THE Holy Prophet’s (PBUH) sermon of Sha’aban, in which he outlines the goals and spiritual merits of the month of Ramazan, should be required reading, especially for those intending to observe the obligations of the holy month.
In this sermon the blessed Messenger lays out a spiritual road map for believers through which they can attain the maximum benefits of the month and hopefully use the period of fasting to build and improve character and become better human beings.
The Prophet offers a very different take on what the month of fasting means and how one can benefit from it compared to the colloquial interpretation of Ramazan currently in vogue. Instead of being a time for self-indulgence and sanctimonious behaviour, in the sermon of Sha’aban the Holy Prophet describes Ramazan as a period of contemplation, compassion and self-discovery.
In the sermon, along with highlighting the importance of obligatory religious duties such as prayer and the virtues of recitation of the Holy Quran, the Prophet also points towards other acts that should be performed in Ramazan, acts which are essential for character building.
The sermon carries layers of meaning for those seeking to extract the spiritual benefits of the month, by comparing Ramazan to a banquet where man is “the guest of Allah”. But before attending such a banquet man is given a few tips about the dos and don’ts, the etiquette one should be aware of to gain maximum benefit from such an invitation. Included among the highly recommended acts is giving charity, as well as showing respect to elders and tenderness towards children. If we look at our own society, concentrating on these areas can bring immense positive changes.
While the spirit of philanthropy is alive in Pakistan, perhaps society needs to re-examine the concept of religious alms through a more progressive prism.
Come Ramazan, and many individuals and institutions distribute zakat and sadaqa. But the manner in which this is done can be improved. For example, at times serpentine queues of men, women and children from the lower-income bracket can be seen outside homes and institutions waiting for donations in cash or kind. Such a sight is depressing, mainly because it is against human dignity — which Islam puts a premium on.
Perhaps a better way to distribute religious dues would be to find out which members of the community genuinely need a helping hand and to deliver to them the cash or goods at their homes in a dignified manner. Alternatively, religious dues can be channelled towards teaching the needy job skills or providing the means to generate self-employment. Islam seeks to end poverty through charity, not to perpetuate it.
Coming to the elderly and the young, both these vulnerable groups are neglected in our society. Ramazan can be a time for us to reassess our ways where these two major segments of society are concerned.
Given the dog-eat-dog nature of modern life, some hardly have time for seniors and unfortunately consider them a financial burden. While the state has its own responsibilities, we as citizens and believers have to play our part too. Senior citizens must be given the respect, time and compassion they deserve in their golden years. As the traditions emphasise, how we are treated in our twilight years will depend on our behaviour towards senior citizens today.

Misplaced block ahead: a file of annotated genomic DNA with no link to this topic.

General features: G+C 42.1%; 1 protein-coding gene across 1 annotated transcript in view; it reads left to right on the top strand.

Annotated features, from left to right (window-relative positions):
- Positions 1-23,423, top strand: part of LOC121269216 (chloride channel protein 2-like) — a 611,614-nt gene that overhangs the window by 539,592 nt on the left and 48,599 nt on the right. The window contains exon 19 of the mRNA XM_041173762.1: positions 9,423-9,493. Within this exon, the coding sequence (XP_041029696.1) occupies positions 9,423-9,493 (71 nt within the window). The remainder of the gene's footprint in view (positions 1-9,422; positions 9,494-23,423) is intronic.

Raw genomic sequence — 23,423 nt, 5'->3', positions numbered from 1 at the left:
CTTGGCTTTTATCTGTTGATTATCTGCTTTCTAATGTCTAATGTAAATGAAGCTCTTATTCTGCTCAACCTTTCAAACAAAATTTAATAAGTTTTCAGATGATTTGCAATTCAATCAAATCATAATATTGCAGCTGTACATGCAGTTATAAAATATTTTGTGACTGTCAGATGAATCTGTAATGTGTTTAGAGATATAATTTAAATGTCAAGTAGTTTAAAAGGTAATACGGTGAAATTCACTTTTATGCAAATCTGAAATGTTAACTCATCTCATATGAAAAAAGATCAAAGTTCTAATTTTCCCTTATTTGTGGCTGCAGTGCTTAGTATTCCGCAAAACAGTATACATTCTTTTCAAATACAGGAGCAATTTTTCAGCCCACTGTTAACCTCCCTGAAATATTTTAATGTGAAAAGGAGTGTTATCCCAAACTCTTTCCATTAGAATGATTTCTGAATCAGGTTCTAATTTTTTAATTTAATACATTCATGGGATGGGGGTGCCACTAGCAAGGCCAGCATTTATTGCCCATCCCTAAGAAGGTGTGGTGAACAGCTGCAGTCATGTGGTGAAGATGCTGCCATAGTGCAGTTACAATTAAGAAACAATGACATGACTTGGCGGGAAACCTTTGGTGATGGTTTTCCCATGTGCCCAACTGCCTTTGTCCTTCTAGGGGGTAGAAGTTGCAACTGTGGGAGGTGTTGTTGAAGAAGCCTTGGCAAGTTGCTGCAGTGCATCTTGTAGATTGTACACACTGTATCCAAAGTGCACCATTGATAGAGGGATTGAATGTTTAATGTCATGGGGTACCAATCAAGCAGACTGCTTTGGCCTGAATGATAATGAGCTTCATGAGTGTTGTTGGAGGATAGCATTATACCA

As for children, society treats youngsters in a totally brutal manner. Exposure to violence, abuse and neglect — all unfortunately rampant in our society — robs children of their innocence. However the Prophet’s love and concern for children is well-documented in the traditions. His attachment to his daughter Fatima Zehra and his grandchildren is clearly mentioned in the traditions, as is his benevolence towards youngsters in general. In one tradition it is mentioned that if one brings gifts home, the daughter should be presented the gift first.
Yet Muslim societies today, including Pakistan, treat youngsters in the most callous manner. For example, just look at the number of children on our streets as well as those out of school. As we seek to reform ourselves and our society this Ramazan, let us try and address the chronic issues that affect our children.
These are just some of the ethical issues the sermon of Sha’aban touches on. In summary, the sermon provides the raw material for character building, for the Prophet mentions that whoever develops good akhlaq (morals) during Ramazan will be able to pass the bridge of Siraat.
Indeed Ramazan is an opportune time to develop morals. Due to the abstention from material needs during the day and focus on prayer and contemplation, the spiritual conditions are created to reform the self.
Perfecting akhlaq does not mean only carrying out the required rituals; rather, perhaps the deeper meaning of living an ethical life as enunciated in the Quran and Sunnah is working to create a better society and creating opportunities for the dispossessed and the underprivileged.
The fast, prayers and night vigils will be of use when one begins to realise the esoteric meanings of these forms of worship and begins to feel what others in society are going through. For example acting dishonestly, not controlling one’s anger and trampling on the rights of others while fasting is actually making a mockery of the whole concept.
Hence, perhaps reading — and acting upon — the sermon of Sha’aban will be beneficial in rendering the fast into a spiritually uplifting, transformational experience, for the individual and for society.
The writer is a member of staff.